Worldwide: International Perspectives
Zena was born in Jamaica in 1932, the youngest of ten children.
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The idea of district nursing spread rapidly in areas of English speaking colonialism overseas. The Victorian Order of Nurses for Canada was founded in 1897, while in Australia the ‘Bush’ Nursing Association was founded in 1911. In New Zealand an Act of 1909 allowed for visiting nurses in the ‘back block’ or rural areas. Separate district nursing associations came into being in each of the Australian states. In the United States the National Organisation for Public Health Nursing was founded in 1912 though some local organisations were older, the Boston district nursing association dating back to 1886. King Edward VII Order of Nurses was founded in South Africa in 1913. European countries also experimented with the district nursing model, for example Belgium in 1919. The Malta Memorial District Nursing Association was created in 1945. In many cases, trained district nurses from Britain helped to staff these overseas organisations.
This was also the case of The Frontier Nursing Service, established by Mary Breckenridge in Kentucky, USA, in 1925. Mary came to England in 1924 to undertake ‘a first hand study of the famous Queen’s Nurses in England and the Scottish Highlands, trained nurse-midwives, in service both in the large centres and the lonely outposts, who in that year, in England alone, delivered 54,544 mothers, with a death rate of but one and four tenths for every thousand’ (quoted from Nurses on Horseback by Ernest Poole, 1932). In the early years of the Service, all new recruits were sent to Britain to receive Queen’s Nurse training.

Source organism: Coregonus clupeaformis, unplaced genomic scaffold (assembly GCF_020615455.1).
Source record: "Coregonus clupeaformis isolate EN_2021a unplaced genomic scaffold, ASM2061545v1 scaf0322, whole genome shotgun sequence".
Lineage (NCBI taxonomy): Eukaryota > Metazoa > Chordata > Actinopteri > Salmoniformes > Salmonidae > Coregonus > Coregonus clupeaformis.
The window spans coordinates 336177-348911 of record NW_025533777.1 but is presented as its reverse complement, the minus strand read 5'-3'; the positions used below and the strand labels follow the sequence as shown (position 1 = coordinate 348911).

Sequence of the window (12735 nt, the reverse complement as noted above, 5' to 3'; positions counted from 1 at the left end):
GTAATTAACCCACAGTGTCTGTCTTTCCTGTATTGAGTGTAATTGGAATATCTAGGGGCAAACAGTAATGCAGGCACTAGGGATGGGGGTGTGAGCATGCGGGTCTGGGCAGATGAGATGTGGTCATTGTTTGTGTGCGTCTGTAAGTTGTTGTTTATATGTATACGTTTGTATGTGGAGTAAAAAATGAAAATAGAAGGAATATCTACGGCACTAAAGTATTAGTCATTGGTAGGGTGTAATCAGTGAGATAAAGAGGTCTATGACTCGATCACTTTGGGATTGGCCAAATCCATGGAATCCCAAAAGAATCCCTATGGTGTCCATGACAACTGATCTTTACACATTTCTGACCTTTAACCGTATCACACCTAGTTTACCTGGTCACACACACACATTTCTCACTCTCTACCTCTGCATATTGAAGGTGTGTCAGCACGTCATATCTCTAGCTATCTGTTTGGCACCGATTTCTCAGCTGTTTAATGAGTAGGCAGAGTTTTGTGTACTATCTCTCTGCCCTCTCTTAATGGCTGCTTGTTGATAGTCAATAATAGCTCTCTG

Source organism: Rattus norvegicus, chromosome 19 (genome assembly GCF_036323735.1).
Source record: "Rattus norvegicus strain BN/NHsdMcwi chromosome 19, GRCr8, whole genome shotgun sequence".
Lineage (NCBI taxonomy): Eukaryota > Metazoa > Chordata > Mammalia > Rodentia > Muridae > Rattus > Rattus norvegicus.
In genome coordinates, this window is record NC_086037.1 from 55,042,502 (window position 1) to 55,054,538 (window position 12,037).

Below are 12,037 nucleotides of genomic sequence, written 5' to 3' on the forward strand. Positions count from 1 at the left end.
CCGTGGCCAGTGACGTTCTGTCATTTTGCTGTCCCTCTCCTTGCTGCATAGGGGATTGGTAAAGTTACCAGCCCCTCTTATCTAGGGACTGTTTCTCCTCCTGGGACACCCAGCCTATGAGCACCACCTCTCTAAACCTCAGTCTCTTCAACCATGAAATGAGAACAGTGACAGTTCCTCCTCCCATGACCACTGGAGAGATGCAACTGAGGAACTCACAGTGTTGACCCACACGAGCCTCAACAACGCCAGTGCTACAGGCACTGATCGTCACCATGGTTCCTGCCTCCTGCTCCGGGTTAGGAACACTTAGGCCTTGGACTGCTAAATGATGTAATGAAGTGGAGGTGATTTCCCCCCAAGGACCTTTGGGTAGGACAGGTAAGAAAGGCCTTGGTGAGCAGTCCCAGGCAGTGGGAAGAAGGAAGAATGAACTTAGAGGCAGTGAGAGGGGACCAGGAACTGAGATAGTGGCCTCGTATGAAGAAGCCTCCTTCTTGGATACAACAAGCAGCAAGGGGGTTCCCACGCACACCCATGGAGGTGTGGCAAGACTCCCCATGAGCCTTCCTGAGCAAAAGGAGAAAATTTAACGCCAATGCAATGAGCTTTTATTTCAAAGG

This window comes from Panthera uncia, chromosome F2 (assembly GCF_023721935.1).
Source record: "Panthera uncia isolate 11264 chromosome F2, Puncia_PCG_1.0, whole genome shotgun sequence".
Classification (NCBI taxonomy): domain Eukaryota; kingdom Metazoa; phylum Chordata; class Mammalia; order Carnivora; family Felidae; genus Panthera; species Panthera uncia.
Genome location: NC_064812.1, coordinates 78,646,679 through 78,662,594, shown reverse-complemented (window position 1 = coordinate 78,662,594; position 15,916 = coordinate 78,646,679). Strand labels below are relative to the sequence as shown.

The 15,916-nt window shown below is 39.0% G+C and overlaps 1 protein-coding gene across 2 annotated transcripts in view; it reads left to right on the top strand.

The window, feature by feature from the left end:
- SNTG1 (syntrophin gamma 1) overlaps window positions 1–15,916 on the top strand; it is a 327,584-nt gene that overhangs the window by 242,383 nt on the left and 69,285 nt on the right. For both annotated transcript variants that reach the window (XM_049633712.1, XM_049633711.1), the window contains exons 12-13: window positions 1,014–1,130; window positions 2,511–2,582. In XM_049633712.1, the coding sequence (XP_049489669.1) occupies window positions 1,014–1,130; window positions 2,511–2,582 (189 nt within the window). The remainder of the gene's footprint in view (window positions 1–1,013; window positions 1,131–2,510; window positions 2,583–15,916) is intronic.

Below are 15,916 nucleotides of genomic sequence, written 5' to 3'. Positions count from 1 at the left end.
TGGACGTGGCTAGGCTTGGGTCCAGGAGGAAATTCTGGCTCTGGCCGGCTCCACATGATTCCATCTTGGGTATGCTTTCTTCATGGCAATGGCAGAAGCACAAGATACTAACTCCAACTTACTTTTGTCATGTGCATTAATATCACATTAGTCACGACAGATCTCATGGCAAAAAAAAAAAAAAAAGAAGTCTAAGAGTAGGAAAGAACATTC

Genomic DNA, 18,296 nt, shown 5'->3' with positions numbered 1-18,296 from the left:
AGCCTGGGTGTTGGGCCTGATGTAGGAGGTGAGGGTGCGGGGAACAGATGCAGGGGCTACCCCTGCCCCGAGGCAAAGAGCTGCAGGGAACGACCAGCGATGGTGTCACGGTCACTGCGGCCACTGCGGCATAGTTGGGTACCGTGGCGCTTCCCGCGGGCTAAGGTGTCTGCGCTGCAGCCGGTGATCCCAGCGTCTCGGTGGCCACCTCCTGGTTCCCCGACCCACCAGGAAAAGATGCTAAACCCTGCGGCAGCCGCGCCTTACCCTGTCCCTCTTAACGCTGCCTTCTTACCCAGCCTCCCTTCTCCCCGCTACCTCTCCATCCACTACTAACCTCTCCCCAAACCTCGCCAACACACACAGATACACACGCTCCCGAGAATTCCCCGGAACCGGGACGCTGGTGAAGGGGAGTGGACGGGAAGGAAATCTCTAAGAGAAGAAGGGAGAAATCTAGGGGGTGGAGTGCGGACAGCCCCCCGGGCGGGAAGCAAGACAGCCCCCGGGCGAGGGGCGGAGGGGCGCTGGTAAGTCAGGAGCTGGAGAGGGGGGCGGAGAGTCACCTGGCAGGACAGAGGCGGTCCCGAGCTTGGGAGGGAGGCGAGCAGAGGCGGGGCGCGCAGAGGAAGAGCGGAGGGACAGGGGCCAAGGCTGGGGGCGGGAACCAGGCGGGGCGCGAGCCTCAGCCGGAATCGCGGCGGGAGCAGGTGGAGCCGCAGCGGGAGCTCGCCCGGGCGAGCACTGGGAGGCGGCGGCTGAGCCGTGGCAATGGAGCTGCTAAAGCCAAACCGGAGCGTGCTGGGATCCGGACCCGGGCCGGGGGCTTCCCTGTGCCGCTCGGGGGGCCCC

After the Second World War The Queen’s Nursing Institute helped arrange for fifty Greek girls to come to Britain for nurse training. In 1955, 41 Queen’s Nurses were appointed to posts abroad. The January 1958 Queen’s Nurses’ magazine listed overseas services started in Malta (1946), Jamaica (1957), Singapore (1956), Nigeria (1954), Tanganyika (1957) and Kenya (1956), in collaboration with local authorities in those countries. Nurses from those countries came to the Institute for training, some returning home and others staying in the UK. Delegations came from France, Brazil, Turkey, India, Greece and Finland to find out more about the administration and training of district nurses in Britain. Nurses also came from Israel, The Philippines, Sweden, Denmark and Canada to observe district nursing, particularly in rural areas. At the same time, district nurses from Britain were known to be working in Australia, Belgian Congo, Bermuda, Canada, The United States, Cyprus, Denmark, Malaya, South Africa, St Kitts and other countries.
The contribution of nurses from overseas to district nursing in England, Scotland, Wales and Northern Ireland has become more and more important over time. Zena Edmund-Charles was one such nurse who came to London from Jamaica and you can read her account here.
The Queen’s Nurses’ Magazine contains many accounts of nurses working in different parts of the world and of nurses coming from overseas to the UK. Read about District Nursing in Bermuda during 1909.